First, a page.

By Benjamin D. Briggs, Patrick D. Joyce, and Craig B. Simonsen

Seyfarth Synopsis: OSHA has just reminded temporary staffing agencies and their clients (i.e., host employers) that they are jointly responsible for a temporary employee’s safety and health in two new guidance documents relating to respiratory protection, noise exposure, and hearing conservation. Temporary agencies and host employers that use their services should review this guidance in carrying out their shared responsibility for temporary worker safety.

Nearly two years after the last bulletin, OSHA has just released two new temporary worker bulletins relating to respiratory protection, noise exposure, and hearing conservation. See Temporary Worker Initiative (TWI) Bulletin No. 8 – Respiratory Protection, and Temporary Worker Initiative Bulletin No. 9 – Noise Exposure and hearing Conservation.

We have blogged previously about OSHA’s enforcement activities and guidance documents relating to temporary workers: “OSHA Releases Two More Temporary Worker Guidance Documents,” “New Guidance for ‘Recommended Practices’ to Protect Temporary Workers,” “OSHA Issues Memo to ‘Remind’ its Field Staff about Enforcement Policy on Temporary Workers,” and “OSHRC Reviews Employment Relationships.”

Under TWI Bulletin No. 8, OSHA notes that both the host employer and staffing agency are “jointly responsible to ensure workers wear appropriate respirators when required. While both the host and the staffing agency are responsible to ensure that the employee is properly protected in accordance with the standard, the employers may decide that a division of the responsibility may be appropriate. Neither the host nor the staffing agency can require workers to provide or pay for their own respiratory protection when it is required.”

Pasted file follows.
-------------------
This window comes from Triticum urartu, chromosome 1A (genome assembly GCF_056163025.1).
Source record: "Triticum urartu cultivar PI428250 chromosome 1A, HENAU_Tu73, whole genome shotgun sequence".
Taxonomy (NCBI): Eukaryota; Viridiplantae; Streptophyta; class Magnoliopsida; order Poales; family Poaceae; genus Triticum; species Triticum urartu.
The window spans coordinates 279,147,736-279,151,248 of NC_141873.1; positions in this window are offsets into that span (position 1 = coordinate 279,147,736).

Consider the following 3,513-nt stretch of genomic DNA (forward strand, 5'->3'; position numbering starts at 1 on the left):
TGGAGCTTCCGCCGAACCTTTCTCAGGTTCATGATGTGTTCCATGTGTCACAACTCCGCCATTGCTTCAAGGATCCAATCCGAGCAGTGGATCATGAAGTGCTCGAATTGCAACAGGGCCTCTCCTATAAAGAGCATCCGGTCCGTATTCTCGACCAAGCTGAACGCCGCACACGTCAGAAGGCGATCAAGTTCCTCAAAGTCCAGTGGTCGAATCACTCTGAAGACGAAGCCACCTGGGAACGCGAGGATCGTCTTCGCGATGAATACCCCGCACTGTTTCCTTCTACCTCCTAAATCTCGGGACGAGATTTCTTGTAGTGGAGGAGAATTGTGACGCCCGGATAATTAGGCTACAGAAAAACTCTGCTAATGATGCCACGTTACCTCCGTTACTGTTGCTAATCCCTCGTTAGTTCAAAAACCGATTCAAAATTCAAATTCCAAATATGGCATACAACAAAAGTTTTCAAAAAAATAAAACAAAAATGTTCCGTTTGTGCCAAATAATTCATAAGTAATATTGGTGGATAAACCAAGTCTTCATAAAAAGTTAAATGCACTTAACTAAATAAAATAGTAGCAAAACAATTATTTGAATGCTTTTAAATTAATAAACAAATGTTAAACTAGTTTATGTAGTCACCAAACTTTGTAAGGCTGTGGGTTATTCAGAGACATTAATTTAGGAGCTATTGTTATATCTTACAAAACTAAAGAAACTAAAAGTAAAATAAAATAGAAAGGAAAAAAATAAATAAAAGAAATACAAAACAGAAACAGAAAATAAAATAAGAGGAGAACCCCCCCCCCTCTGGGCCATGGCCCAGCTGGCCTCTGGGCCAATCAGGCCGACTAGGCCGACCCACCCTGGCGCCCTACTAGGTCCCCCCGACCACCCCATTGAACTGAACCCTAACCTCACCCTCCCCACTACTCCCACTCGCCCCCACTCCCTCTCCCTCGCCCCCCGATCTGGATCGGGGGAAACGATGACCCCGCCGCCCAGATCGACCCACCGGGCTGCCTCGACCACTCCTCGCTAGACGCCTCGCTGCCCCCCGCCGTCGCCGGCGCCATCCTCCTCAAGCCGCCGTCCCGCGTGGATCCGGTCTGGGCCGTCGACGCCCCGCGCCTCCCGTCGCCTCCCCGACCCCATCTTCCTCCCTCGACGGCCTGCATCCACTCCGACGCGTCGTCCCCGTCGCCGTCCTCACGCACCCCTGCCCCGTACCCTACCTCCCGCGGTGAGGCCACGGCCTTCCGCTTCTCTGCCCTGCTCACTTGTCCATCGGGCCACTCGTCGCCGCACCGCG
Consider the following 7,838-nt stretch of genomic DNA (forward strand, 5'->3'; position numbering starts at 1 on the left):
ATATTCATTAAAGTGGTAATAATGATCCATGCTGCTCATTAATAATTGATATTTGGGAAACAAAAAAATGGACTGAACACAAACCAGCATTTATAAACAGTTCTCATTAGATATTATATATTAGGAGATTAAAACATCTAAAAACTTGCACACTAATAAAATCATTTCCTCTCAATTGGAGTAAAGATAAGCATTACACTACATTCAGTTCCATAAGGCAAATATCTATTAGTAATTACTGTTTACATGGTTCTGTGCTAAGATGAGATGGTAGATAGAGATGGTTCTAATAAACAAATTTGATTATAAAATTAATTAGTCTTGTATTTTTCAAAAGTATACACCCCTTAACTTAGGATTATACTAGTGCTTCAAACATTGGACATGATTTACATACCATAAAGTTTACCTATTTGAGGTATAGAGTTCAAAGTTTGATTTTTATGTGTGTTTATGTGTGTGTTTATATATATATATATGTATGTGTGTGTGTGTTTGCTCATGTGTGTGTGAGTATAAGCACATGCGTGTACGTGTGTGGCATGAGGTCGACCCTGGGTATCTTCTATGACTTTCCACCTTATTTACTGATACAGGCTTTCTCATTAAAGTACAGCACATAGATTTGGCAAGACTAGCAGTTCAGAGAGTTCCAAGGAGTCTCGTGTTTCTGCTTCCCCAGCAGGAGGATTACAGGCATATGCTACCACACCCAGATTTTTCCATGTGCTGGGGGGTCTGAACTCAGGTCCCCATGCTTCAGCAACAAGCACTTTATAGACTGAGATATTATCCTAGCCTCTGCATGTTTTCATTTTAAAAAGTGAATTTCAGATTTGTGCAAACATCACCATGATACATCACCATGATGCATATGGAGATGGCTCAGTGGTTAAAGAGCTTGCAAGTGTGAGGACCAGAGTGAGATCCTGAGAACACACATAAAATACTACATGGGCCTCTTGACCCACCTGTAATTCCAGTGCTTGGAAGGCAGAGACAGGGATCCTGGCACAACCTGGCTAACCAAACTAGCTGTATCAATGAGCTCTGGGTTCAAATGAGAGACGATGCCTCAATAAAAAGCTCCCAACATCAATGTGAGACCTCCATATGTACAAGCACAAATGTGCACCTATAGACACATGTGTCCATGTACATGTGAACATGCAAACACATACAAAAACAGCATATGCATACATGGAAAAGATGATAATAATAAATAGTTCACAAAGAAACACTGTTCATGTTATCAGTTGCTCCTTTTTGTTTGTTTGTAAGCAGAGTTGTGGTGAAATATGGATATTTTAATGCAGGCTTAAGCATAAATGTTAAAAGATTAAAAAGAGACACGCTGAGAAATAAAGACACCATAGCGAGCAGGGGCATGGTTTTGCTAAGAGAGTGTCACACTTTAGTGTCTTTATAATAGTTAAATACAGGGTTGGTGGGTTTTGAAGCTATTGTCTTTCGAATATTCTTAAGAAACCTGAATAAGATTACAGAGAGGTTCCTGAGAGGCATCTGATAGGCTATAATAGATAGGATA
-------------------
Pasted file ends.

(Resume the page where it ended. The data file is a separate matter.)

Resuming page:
Under TWI Bulletin No. 9, OSHA notes that both the host employer and staffing agency are jointly responsible for ensuring that “workers receive protection from hazardous noise levels when it is required under OSHA standards. Neither the host nor the staffing agency can require workers to provide or pay for their own hearing protection devices or require workers to purchase such devices as a condition of employment or placement. In addition, employees must be paid for the time spent receiving their audiograms, and the audiograms must be at no cost to the employee.”

Employer Takeaway

It is OSHA’s view that staffing agencies and host employers are jointly responsible for temporary workers’ safety and health. However, as the two newly published bulletin’s make clear, fulfilling the shared responsibility for temporary worker safety requires thoughtful coordination between staffing agencies and host employers. OSHA has previously acknowledged that a host employer may have more knowledge of the specific hazards associated with the host worksite, while the staffing agency has a more generalized safety responsibility to the employees. As a result, OSHA allows host employers and staffing agencies to divide training responsibilities based upon their respective knowledge of the hazards associated with the specific worksite. While host employers will typically have primary responsibility for training and communication regarding site specific hazards, staffing agencies must make reasonable inquiries to verify that the host employer is meeting these requirements.

For more information on this or any related topic please contact the authors, your Seyfarth attorney, or any member of the Workplace Safety and Health (OSHA/MSHA) Team.